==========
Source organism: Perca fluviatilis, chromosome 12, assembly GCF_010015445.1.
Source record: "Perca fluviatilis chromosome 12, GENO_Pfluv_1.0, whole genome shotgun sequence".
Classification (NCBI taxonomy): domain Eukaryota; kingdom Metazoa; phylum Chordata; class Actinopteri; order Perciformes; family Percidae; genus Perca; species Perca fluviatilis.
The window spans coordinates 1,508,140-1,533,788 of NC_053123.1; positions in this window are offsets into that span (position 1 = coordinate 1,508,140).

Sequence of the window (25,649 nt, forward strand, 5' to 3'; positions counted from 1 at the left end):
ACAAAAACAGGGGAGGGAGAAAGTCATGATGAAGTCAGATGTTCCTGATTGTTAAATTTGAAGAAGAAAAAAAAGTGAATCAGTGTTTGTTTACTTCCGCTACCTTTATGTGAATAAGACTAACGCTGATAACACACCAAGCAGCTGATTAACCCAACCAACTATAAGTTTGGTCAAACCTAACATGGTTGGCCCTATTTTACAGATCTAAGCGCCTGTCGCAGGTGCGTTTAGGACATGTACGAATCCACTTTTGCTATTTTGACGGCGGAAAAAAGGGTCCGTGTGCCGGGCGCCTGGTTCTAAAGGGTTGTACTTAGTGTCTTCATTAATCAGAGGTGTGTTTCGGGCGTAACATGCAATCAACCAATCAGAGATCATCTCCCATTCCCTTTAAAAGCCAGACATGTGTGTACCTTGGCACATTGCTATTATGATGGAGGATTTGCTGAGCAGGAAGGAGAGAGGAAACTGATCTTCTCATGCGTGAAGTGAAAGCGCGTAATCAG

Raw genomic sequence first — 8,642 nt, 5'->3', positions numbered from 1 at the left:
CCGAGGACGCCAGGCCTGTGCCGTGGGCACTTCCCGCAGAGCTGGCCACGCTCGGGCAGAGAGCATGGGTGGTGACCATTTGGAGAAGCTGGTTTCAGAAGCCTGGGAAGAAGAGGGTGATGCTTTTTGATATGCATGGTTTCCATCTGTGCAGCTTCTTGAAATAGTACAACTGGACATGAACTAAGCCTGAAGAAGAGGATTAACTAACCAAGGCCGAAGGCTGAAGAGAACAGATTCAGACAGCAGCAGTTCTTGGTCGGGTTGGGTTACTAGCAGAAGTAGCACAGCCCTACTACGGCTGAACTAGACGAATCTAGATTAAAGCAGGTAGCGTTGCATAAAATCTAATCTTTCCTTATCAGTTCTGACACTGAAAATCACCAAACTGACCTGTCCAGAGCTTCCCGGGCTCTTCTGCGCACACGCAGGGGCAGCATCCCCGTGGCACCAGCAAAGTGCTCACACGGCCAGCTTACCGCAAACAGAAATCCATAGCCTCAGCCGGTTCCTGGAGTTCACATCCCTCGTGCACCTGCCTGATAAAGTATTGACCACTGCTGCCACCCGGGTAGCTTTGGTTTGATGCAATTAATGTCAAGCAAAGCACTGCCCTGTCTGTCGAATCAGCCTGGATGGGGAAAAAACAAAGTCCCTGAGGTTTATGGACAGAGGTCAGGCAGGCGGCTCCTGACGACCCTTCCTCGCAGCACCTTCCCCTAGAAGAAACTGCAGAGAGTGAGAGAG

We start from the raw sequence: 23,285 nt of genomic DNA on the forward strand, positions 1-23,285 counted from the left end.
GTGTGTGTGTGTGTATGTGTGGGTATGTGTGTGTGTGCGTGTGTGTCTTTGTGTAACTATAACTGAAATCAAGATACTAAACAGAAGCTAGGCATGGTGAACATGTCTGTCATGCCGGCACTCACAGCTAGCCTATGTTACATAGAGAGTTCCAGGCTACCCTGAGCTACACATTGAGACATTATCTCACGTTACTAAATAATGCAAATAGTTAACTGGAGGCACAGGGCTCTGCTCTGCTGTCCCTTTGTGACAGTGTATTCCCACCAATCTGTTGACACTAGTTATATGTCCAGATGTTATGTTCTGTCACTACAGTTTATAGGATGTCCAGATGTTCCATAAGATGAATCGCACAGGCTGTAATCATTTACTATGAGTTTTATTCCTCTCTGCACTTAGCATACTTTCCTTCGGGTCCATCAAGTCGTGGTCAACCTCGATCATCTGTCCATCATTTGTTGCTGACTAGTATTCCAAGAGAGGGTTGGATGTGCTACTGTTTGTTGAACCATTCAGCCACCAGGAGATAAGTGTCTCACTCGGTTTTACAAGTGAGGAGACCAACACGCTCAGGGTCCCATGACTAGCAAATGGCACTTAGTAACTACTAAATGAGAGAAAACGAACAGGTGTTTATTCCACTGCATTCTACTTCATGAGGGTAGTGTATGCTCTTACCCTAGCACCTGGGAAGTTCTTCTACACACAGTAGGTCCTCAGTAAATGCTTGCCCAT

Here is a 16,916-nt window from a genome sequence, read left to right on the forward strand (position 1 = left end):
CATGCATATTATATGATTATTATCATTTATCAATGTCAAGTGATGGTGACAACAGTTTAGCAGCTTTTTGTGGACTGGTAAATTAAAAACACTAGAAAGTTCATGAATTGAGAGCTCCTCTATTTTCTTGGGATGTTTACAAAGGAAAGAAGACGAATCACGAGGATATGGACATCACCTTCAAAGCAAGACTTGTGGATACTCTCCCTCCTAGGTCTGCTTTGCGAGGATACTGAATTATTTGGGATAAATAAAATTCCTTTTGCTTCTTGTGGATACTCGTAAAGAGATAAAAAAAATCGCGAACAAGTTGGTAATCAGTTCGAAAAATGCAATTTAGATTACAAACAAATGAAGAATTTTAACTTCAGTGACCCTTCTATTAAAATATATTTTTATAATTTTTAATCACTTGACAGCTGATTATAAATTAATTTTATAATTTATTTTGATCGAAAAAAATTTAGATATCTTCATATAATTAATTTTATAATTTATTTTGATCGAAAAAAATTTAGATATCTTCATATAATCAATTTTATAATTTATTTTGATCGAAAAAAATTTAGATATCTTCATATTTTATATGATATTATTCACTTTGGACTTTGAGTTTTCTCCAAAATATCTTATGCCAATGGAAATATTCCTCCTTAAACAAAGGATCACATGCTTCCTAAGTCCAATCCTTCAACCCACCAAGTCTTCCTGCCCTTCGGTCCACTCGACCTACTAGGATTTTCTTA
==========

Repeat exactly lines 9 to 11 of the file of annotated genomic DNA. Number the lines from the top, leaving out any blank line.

We start from the raw sequence: 23,285 nt of genomic DNA on the forward strand, positions 1-23,285 counted from the left end.
GTGTGTGTGTGTGTATGTGTGGGTATGTGTGTGTGTGCGTGTGTGTCTTTGTGTAACTATAACTGAAATCAAGATACTAAACAGAAGCTAGGCATGGTGAACATGTCTGTCATGCCGGCACTCACAGCTAGCCTATGTTACATAGAGAGTTCCAGGCTACCCTGAGCTACACATTGAGACATTATCTCACGTTACTAAATAATGCAAATAGTTAACTGGAGGCACAGGGCTCTGCTCTGCTGTCCCTTTGTGACAGTGTATTCCCACCAATCTGTTGACACTAGTTATATGTCCAGATGTTATGTTCTGTCACTACAGTTTATAGGATGTCCAGATGTTCCATAAGATGAATCGCACAGGCTGTAATCATTTACTATGAGTTTTATTCCTCTCTGCACTTAGCATACTTTCCTTCGGGTCCATCAAGTCGTGGTCAACCTCGATCATCTGTCCATCATTTGTTGCTGACTAGTATTCCAAGAGAGGGTTGGATGTGCTACTGTTTGTTGAACCATTCAGCCACCAGGAGATAAGTGTCTCACTCGGTTTTACAAGTGAGGAGACCAACACGCTCAGGGTCCCATGACTAGCAAATGGCACTTAGTAACTACTAAATGAGAGAAAACGAACAGGTGTTTATTCCACTGCATTCTACTTCATGAGGGTAGTGTATGCTCTTACCCTAGCACCTGGGAAGTTCTTCTACACACAGTAGGTCCTCAGTAAATGCTTGCCCAT

Here is a 16,916-nt window from a genome sequence, read left to right on the forward strand (position 1 = left end):